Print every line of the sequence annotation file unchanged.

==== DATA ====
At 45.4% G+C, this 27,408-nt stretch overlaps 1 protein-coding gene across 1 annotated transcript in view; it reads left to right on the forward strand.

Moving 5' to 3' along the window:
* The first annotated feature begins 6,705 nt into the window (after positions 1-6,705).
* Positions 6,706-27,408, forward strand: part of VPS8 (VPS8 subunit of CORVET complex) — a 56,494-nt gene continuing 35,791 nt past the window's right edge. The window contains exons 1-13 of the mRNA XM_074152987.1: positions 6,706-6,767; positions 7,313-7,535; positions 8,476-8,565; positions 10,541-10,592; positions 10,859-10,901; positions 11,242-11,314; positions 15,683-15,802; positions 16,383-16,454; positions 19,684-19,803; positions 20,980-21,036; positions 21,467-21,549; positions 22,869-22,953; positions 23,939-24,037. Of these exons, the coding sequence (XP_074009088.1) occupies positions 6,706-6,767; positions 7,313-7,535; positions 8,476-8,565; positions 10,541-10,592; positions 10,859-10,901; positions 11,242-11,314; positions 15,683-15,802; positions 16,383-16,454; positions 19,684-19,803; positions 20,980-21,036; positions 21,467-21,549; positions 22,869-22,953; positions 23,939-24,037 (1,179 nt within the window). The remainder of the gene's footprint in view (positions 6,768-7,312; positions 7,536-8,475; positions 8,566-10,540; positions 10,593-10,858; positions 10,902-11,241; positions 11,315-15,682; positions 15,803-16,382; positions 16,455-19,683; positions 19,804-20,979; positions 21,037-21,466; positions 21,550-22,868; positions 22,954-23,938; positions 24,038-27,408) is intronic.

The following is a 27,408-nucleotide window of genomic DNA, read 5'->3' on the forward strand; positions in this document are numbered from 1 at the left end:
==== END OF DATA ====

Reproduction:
At 45.4% G+C, this 27,408-nt stretch overlaps 1 protein-coding gene across 1 annotated transcript in view; it reads left to right on the forward strand.

Moving 5' to 3' along the window:
* The first annotated feature begins 6,705 nt into the window (after positions 1-6,705).
* Positions 6,706-27,408, forward strand: part of VPS8 (VPS8 subunit of CORVET complex) — a 56,494-nt gene continuing 35,791 nt past the window's right edge. The window contains exons 1-13 of the mRNA XM_074152987.1: positions 6,706-6,767; positions 7,313-7,535; positions 8,476-8,565; positions 10,541-10,592; positions 10,859-10,901; positions 11,242-11,314; positions 15,683-15,802; positions 16,383-16,454; positions 19,684-19,803; positions 20,980-21,036; positions 21,467-21,549; positions 22,869-22,953; positions 23,939-24,037. Of these exons, the coding sequence (XP_074009088.1) occupies positions 6,706-6,767; positions 7,313-7,535; positions 8,476-8,565; positions 10,541-10,592; positions 10,859-10,901; positions 11,242-11,314; positions 15,683-15,802; positions 16,383-16,454; positions 19,684-19,803; positions 20,980-21,036; positions 21,467-21,549; positions 22,869-22,953; positions 23,939-24,037 (1,179 nt within the window). The remainder of the gene's footprint in view (positions 6,768-7,312; positions 7,536-8,475; positions 8,566-10,540; positions 10,593-10,858; positions 10,902-11,241; positions 11,315-15,682; positions 15,803-16,382; positions 16,455-19,683; positions 19,804-20,979; positions 21,037-21,466; positions 21,550-22,868; positions 22,954-23,938; positions 24,038-27,408) is intronic.

The following is a 27,408-nucleotide window of genomic DNA, read 5'->3' on the forward strand; positions in this document are numbered from 1 at the left end: